Solid-State and Van Der Waal Equation

The chemistry which deals with different states of matter is solid-state chemistry. It is also called as material chemistry which demonstrates the structure and properties of solids. Matter can exists in three states- solid, liquid and gas. Here solid state deals with the state solid, their types and properties.

Solid-state is one of the three basic states of matter which is formed from liquid or gas. The molecules that make up a solid are arranged in regular and repeating patterns. It exhibits certain Characteristics that distinguish them from liquid and gases.

Physical and Chemical properties of Solids

  • Solids have definite shape and volume.
  • They are rigid and unable to compress easily
  • They are having high density and heavy
  • They don’t have the ability to flow and intermolecular force of attraction will be more
  • The particles can oscillate in their mean positions.

Types of Solids

There are two types of solids

  1. Crystalline solids
  2. Amorphous solids

Crystalline Solids

Crystalline solids have a high degree of order in a periodic arrangement. The majority of solids are crystalline solids as they are having a definite geometrical arrangement of atoms. The crystalline solids are considered as true solids.

Properties of Crystalline Solids.

  • These type pf solids have a particular three-dimensional geometrical structure.
  • The atoms or ions in these type of solids are arranged in long order.
  • The melting point of crystalline solids is sharp.
  • The crystalline solids have uniform chemical composition throughout.
  • They have specific characteristic orientation and bounded by a flat surface.
  • Example: Common table salt belongs to crystalline solids

Amorphous solids

Amorphous solids are non-crystalline solids in which the atoms and molecules are not arranged in a definite lattice pattern. It lacks an ordered internal structure.

Properties of Amorphous solids

  • The strength of the different bond is different in this type of solids.
  • The intermolecular force is weaker than that of crystalline solids.
  • They do not have a proper structure and do not have sharp melting points.
  • Amorphous solids are said to be isotropic.
  • Examples: Rubber, plastics and gels.

Van Der Waal Equation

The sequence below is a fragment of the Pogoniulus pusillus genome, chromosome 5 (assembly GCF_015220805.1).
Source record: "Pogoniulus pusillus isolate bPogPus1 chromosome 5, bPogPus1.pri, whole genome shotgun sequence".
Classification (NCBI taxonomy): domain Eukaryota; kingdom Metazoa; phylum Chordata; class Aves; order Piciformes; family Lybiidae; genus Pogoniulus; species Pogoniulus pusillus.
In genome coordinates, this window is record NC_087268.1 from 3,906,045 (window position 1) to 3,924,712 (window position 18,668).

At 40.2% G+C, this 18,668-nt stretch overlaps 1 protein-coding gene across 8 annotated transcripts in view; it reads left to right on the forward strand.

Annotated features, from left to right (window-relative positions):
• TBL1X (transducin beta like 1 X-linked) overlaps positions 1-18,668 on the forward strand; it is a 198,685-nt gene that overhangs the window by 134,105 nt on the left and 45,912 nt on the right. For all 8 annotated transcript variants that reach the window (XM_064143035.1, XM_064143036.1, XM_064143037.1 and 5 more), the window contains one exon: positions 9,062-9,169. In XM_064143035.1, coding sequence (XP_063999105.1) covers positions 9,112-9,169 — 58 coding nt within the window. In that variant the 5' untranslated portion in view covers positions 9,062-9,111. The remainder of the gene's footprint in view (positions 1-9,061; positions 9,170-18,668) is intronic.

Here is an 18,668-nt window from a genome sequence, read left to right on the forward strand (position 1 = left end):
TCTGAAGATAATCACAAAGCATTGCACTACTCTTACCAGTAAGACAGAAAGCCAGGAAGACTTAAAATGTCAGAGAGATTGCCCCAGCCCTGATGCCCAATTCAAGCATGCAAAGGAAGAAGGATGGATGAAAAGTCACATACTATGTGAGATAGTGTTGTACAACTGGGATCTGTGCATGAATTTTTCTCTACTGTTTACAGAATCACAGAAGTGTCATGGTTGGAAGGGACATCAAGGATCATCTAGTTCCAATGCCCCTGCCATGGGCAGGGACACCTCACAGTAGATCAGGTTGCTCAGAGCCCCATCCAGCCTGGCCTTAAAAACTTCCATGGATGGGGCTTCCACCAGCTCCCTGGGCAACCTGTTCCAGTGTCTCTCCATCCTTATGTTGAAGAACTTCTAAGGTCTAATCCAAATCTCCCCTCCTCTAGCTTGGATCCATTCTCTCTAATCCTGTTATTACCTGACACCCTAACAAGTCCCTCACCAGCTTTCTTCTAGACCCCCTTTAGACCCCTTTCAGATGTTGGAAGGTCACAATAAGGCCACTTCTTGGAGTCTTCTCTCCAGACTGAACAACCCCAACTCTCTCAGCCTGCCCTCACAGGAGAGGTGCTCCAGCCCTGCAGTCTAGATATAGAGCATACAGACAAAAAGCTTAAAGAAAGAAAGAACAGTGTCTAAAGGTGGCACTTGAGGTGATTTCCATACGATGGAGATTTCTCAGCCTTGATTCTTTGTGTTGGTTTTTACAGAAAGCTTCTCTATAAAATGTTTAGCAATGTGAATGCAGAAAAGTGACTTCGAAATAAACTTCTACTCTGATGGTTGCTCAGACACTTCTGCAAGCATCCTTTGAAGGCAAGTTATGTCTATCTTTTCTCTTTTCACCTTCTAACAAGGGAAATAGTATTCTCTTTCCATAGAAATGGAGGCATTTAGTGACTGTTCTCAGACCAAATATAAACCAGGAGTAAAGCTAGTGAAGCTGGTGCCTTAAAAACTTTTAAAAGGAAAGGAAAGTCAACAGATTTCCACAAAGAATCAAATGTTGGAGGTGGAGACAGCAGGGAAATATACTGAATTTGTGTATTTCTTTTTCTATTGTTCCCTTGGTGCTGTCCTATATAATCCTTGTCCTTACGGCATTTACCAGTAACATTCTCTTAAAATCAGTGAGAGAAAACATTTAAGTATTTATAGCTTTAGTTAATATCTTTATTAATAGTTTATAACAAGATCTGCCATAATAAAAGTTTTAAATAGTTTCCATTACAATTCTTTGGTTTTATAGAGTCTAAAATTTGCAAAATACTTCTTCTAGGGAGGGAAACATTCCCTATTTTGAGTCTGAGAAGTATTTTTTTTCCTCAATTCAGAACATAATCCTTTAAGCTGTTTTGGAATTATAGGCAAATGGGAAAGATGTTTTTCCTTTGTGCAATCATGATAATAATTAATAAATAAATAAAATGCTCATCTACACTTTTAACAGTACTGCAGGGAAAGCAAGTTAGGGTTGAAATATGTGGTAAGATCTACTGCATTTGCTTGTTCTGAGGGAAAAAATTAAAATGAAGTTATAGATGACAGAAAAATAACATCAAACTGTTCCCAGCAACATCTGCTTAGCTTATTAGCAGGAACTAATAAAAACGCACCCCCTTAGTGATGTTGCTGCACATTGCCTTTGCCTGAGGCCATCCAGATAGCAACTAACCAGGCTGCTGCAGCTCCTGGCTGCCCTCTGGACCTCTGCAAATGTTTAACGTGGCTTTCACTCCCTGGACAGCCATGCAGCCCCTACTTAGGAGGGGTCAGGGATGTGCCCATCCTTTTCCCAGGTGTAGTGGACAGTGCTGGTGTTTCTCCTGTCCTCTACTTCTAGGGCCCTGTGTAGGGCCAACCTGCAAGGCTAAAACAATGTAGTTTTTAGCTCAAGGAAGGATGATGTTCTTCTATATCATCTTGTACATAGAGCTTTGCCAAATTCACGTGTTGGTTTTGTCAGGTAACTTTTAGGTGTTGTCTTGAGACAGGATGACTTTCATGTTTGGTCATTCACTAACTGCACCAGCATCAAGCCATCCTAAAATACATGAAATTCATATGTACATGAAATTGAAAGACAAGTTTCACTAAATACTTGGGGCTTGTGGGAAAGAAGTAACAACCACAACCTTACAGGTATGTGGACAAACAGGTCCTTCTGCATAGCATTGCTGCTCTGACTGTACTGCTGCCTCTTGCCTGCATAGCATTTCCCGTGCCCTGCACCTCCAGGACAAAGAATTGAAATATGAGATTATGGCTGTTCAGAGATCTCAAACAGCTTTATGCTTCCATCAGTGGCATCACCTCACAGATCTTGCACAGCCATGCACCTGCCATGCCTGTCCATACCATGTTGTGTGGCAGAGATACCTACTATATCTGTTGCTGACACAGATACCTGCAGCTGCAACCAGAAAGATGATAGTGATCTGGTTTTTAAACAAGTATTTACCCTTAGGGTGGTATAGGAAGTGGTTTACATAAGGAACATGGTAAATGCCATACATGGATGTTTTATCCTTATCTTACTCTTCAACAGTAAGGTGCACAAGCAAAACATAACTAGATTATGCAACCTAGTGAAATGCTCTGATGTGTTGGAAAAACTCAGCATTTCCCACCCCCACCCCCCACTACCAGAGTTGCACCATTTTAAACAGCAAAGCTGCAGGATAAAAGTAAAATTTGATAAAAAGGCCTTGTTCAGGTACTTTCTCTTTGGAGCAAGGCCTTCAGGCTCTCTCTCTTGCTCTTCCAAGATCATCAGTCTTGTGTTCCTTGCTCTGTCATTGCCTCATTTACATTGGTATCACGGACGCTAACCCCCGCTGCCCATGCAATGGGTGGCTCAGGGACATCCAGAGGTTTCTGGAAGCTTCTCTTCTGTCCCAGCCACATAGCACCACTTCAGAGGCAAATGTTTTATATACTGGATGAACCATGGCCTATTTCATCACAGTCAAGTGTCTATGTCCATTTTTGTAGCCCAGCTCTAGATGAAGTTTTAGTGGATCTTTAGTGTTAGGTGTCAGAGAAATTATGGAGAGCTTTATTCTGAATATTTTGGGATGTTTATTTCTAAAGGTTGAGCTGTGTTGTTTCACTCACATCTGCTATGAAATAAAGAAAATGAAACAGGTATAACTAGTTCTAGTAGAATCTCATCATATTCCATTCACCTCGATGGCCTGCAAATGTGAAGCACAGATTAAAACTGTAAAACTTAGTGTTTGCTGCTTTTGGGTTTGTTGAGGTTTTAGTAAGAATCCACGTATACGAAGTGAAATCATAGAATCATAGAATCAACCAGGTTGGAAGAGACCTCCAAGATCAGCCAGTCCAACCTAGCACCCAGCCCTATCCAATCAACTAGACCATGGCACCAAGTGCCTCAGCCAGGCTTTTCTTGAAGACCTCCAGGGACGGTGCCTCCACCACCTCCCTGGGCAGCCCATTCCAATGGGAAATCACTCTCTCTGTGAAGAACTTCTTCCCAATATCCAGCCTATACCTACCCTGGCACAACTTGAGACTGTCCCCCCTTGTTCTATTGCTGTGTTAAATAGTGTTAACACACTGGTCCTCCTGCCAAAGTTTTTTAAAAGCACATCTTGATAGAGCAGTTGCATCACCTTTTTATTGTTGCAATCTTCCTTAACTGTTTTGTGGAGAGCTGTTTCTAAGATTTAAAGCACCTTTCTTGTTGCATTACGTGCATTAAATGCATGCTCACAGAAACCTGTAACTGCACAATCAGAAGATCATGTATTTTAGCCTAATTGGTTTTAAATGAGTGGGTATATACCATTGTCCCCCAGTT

In 1873 Johannes Diderik Van Der Waals, a Dutch physicist postulated Van Der Waal forces to account real gases. Van Der Waals force is an attraction of intermolecular force between molecules. It is a weak electric force that attracts neutral molecule and much weaker than chemical bonds.

The van der Waals equation is an equation stated for real gas and is given by,



P = Pressure

V = Volume

T = Temperature

n for the number of moles

. ‘a’ and ‘b’ are constants.

Ideal Gas Equation and Van Der Waals Equation

The ideal gas equation is

Pv = nRT


P is pressure

V is volume

T is temperature

n is the number of moles and  R is the universal gas constant

Van Der Waals Equation is


Van Der Waal Equation for real gases is the corrected form of the ideal gas equation and is given by

(P+an2/V2)(V-nb) = nRT

Where a and b are constants

The constant ‘a’ accounts for the fact that there is the intermolecular force between molecules and the constant ‘b’ accounts for the fact that molecules occupy some space of the container.

an2/V2  and nb correct the pressure and volume in the ideal gas equation respectively.


  • Solid-state is a state of matter which deals with the study of solids, their types and properties.
  • There are two main types of solids: crystalline and amorphous. In crystalline solids, atoms are arranged in long order and amorphous solids are disordered.
  • The van der Waals equation is an equation of state that corrects for two properties of real gases: the excluded volume of gas particles and attractive forces between gas molecules.
  • Van Der Waals Equation for real gas is given by, (P+an2/V2)(V-nb)

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